50 years ago on July 20, Apollo 11 astronauts Neil Armstrong and Buzz Aldrin became the first humans to walk on the Moon. In celebration of their momentous accomplishment, we put together a list of the top ten space games.
Gaming

The best Nintendo Switch games, from Breath of the Wild to Rocket League

The Nintendo Switch's lineup started off small, but games have steadily released as the console continues through its second year. Here are the best Nintendo Switch games available now.
Gaming

These are the must-have games that every Xbox One owner needs

More than four years into its life span, Microsoft's latest console is finally coming into its own. From Cuphead to Halo 5, the best Xbox One games offer something for players of every type.
Deals

Walmart extends Prime Day sale into Sunday: 4K TV, Apple, and Smart Watch deals

Prime Day 2019 has come to an end for Amazon, but that doesn't mean the deals are over. Walmart's Prime Day sale has been extended into the weekend. With 4K TVs, Apple Watches, and Nintendo Switch deals, there are great savings.
News

A fan re-created a FF7 Remake battle scene using Dreams and it looks awesome

Final Fantasy 7 Remake will arrive early 2020 but someone has made a modern spin on the classic JRPG using the tools available in Media Molecule’s Dreams. It follows the formula of the remake and looks pretty impressive.
Gaming

Clobber Innocence with this FFXIV: Shadowbringers Crown of the Immaculate guide

Congratulations on making it this far. This FFXIV: Shadowbringers Crown of the Immaculate normal mode guide will teach you all you need to know of this enduring brawl against the final Sin Eater.
Gaming

Did your PS1 favorite make our list of the best PlayStation games?

Take a stroll down memory lane with the 50 best games ever released for the original PlayStation. From all-time classics like Final Fantasy VII and Resident Evil 2 to quirky gems like PaRappa the Rapper, the PS1 had it all.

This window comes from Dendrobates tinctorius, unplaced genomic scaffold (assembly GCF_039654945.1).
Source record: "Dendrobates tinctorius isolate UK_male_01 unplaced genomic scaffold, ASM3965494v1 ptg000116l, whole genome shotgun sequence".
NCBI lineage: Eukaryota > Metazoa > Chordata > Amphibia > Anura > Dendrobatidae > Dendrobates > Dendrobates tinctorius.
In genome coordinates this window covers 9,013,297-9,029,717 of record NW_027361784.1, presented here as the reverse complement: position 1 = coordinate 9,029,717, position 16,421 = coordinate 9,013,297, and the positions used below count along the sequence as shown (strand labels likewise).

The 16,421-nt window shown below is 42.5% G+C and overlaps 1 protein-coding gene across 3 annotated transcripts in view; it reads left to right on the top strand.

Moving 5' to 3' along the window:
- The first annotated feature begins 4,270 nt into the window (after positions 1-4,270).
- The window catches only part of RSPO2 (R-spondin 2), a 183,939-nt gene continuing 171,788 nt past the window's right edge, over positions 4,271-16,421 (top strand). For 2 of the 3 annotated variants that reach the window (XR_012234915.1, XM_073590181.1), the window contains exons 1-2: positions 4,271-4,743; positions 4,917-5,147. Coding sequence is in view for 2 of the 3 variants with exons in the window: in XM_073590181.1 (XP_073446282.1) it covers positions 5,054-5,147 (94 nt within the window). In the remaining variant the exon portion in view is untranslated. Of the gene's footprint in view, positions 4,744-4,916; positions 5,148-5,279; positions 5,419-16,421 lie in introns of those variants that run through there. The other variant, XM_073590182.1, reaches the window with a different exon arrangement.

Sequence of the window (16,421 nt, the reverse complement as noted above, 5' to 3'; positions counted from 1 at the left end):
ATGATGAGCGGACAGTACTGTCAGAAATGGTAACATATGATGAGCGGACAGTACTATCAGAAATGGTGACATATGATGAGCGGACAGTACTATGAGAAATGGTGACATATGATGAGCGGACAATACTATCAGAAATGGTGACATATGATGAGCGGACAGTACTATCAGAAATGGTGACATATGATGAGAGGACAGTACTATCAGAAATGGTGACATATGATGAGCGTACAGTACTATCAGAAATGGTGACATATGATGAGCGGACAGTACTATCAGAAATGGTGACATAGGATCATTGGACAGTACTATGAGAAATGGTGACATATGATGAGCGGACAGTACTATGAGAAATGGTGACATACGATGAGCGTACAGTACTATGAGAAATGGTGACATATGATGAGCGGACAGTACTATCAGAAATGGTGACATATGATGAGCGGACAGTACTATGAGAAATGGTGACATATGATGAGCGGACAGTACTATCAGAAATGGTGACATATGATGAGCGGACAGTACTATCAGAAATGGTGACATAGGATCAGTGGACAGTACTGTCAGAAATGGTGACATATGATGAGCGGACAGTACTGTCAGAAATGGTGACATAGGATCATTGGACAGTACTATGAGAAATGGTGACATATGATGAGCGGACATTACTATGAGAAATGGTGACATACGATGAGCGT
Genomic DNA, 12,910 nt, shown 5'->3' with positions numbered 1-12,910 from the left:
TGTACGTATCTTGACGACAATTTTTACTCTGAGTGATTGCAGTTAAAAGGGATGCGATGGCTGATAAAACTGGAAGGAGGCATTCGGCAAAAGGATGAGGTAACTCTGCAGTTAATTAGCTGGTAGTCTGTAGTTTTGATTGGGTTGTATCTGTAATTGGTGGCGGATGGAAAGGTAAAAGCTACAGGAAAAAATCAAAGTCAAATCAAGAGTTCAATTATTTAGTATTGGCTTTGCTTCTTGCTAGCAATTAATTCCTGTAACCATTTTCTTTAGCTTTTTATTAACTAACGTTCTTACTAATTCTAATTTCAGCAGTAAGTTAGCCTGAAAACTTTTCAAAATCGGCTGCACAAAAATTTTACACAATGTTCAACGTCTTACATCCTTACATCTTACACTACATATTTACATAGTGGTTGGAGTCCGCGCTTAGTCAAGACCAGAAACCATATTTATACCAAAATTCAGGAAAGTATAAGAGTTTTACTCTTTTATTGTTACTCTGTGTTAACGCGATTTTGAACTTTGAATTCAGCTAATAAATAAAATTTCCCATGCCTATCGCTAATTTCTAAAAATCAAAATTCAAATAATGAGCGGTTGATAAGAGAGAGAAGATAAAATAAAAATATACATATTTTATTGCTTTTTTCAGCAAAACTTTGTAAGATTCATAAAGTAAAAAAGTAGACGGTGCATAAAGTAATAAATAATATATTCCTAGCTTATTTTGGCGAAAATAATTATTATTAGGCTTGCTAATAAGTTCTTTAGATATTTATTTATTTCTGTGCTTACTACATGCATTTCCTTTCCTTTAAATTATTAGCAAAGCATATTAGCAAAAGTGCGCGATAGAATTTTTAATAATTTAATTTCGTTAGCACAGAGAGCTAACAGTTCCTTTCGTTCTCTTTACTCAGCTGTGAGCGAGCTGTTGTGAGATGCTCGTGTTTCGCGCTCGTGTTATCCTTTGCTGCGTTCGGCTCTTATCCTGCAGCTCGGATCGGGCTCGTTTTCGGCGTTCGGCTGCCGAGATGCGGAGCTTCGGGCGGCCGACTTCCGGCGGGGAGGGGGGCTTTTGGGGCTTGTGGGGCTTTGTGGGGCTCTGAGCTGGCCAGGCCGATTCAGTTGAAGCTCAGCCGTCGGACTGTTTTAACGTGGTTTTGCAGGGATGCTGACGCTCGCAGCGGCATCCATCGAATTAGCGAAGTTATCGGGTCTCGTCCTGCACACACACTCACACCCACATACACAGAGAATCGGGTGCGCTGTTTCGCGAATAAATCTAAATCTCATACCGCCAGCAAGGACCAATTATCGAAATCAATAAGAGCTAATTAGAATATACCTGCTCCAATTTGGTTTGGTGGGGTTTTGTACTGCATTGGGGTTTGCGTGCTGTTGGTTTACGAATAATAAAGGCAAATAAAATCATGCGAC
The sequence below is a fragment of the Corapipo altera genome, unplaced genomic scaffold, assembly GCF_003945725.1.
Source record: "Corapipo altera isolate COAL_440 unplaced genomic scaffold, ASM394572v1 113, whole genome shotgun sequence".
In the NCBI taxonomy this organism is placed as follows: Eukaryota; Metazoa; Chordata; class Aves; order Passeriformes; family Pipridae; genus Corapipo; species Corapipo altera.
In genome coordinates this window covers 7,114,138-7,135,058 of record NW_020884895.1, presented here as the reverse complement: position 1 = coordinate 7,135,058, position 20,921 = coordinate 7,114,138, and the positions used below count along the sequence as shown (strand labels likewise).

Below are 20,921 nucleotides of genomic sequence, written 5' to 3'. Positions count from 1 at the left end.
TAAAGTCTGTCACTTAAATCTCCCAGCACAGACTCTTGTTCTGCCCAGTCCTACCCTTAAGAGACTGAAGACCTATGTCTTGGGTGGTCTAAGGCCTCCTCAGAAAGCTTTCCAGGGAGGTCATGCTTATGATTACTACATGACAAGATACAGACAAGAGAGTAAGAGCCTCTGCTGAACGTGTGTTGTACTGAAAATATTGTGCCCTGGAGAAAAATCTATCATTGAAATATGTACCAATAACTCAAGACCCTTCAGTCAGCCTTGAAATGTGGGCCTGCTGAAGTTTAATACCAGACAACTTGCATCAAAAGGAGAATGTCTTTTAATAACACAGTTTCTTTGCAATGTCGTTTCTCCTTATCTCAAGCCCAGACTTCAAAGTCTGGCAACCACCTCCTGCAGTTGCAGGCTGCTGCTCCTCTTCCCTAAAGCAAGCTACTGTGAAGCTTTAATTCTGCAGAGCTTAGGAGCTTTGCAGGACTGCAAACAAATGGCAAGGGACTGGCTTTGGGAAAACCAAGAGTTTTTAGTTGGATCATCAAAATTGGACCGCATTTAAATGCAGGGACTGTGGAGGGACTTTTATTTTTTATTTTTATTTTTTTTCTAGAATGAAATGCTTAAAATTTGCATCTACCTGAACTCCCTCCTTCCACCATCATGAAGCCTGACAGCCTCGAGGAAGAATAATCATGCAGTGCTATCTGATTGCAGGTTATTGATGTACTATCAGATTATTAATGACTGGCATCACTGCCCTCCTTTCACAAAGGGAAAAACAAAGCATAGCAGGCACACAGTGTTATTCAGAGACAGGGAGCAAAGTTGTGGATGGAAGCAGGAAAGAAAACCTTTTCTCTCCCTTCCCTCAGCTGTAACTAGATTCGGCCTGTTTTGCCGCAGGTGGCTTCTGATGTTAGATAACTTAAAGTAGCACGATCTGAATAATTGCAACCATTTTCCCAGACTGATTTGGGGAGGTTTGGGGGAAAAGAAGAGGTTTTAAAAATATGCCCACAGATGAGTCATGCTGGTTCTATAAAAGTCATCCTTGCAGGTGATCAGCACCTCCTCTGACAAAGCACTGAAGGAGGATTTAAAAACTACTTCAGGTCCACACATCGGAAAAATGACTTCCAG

Gaming

Here's where to find Xur and what he has for wares this week

The weekly vendor in Destiny 2: Forsaken always brings Exotic weapons and armor, some of the toughest loot to find in the game. Here's everything you need to know to track down Xur: Where he is, when he shows up, and what he's stocking.
Gaming

Send Hades packing with our FFXIV: Shadowbringers guide to The Dying Gasp

The final stretch of the FFXIV: Shadowbringers storyline brings you here: to The Dying Gasp. If you're already feeling the pressure from past battles, you'll want to read on.
Gaming

History unfolds in this Final Fantasy XIV: Shadowbringers Amaurot dungeon guide

Practically throwing you back in time with his fancy creation magicks, you'll bear witness to the calamity that befell Amaurot, the ancient city of his people. In this FFXIV: Shadowbringers Amaurot dungeon guide, we'll see you through what…
Mobile

Get your game on with the best controllers for Android smartphones

If you're looking to do some serious gaming on an Android device, you're going to need a gamepad. Here are the best controllers for Android games on smartphones and tablets, with rechargeable and wireless options.
Computing

The Keystone keyboard powers your typing or gaming with built-in A.I.

A new keyboard from Input Club, called Keystone, aims to improve consumer's typing response and accuracy by including an adaptive A.I. process in the hardware. By finding patterns in typists' behavior, it adapts for greater efficiency.